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U.S. 10-Year Yield Rises Most in 18 Months on Tax Cut Extension

U.S. President Barack Obama
U.S. President Barack Obama. Photographer: Andrew Harrer/Bloomberg

Treasuries tumbled, pushing the 10-year note yield up the most since June 2009, after President Barack Obama agreed to extend tax cuts for two years and the three-year note sale drew the lowest demand since February.

The price of the 30-year bond fell more than 2 points on concern Obama’s plan also includes a payroll tax cut of 2 percentage points to help support the recovery, potentially widening budget deficits. Today’s $32 billion offering of three-year securities lifted the total amount of notes and bonds auctioned by the Treasury to $2.116 trillion, topping last year’s auction record of $2.109 trillion.

“The tax cut package is a game changer,” said Jay Mueller, who manages about $3 billion of bonds at Wells Fargo & Co. in Milwaukee. “The tax agreement is more pro stimulus and pro growth than anyone expected going into the debate and changes the odds of a double dip. That is not what the Treasury market wants to see.”

The benchmark 10-year note yield climbed 20 basis points, or 0.20 percentage point, to 3.14 percent at 5 p.m. in New York, according to BGCantor Market Data. The price of the 2.625 percent security maturing in November 2020 dropped 1 22/32, or $16.88 per $1,000 face amount, to 95 21/32.

The gain in the yield was the biggest since an increase of 21 basis points on June 1, 2009, when economic reports showed the recession was abating. The yield touched 3.17 percent today, the highest level since June 23, according to Bloomberg data. Two-year note yields gained 10 basis points to 0.53 percent in the biggest gain on a closing basis since March 24.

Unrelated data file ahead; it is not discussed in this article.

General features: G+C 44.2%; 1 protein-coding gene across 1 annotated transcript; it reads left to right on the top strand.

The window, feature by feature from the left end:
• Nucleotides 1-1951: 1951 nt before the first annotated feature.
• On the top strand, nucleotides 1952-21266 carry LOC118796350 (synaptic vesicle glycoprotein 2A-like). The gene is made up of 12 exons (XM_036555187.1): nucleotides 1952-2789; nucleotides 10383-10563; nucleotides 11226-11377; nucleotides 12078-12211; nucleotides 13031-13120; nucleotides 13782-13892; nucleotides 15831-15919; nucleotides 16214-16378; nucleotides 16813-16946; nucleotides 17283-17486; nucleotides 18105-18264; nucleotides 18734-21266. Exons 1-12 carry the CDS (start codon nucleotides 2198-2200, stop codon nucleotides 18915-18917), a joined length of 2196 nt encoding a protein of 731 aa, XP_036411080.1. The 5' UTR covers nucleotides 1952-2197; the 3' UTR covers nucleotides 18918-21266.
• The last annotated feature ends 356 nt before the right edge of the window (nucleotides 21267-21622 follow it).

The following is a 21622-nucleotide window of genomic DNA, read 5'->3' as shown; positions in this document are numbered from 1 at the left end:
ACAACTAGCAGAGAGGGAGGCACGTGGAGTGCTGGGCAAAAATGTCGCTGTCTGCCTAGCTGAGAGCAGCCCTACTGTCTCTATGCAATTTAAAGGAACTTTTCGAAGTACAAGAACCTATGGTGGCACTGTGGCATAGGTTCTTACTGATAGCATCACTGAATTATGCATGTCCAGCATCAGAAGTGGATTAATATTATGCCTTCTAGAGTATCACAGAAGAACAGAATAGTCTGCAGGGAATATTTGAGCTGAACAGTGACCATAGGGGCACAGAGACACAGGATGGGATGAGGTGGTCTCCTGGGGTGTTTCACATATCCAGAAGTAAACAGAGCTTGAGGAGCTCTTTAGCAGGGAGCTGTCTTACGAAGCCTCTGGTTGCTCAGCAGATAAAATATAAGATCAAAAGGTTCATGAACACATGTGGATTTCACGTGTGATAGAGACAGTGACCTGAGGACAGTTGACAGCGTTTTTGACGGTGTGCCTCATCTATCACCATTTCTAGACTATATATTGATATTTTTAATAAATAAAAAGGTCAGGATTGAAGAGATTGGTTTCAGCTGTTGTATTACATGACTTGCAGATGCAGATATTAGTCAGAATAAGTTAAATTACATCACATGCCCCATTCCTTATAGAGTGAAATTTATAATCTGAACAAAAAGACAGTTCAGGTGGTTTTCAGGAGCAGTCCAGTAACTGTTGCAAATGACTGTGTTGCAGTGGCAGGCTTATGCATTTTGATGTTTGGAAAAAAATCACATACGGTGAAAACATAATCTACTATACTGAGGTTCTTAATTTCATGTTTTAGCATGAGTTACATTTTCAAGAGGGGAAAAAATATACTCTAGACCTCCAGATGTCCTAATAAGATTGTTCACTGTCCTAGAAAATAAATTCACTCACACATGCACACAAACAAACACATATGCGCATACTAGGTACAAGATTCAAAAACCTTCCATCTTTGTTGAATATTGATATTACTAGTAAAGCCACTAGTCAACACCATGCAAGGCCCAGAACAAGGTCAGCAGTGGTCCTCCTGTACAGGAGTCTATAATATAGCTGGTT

Long Bond Yields

Thirty-year bond yields rose as much as 20 basis points to 4.44 percent, the highest since May 14. The yield on the existing three-year note gained 13 basis points to 0.82 percent.

The extra yield investors demand to hold 10-year notes over 2-year debt increased to 2.61 percentage points, the biggest spread since May.

The yield on the 10-year note has increased 48 basis points since the day before the Federal Reserve began the second round of government debt purchases on Nov. 12.

“Yields had been trending higher, and today’s announcement has served as the catalyst that has been the exclamation point on the more upbeat outlook that the bond market has been romancing,” said Anthony Crescenzi, a bond strategist at Newport Beach, California-based Pacific Investment Management Co., which operates the world’s biggest bond fund.

Obama on Taxes

U.S. debt declined as Obama said he would accept a lower rate for the estate tax than Democrats wanted in order to break a stalemate over extending George W. Bush’s tax cuts before Congress adjourns.

The current tax rates, enacted in 2001 and 2003, are set to expire Dec. 31. Without the compromise, middle-income families would become “collateral damage for political warfare here in Washington,” Obama said in televised remarks yesterday.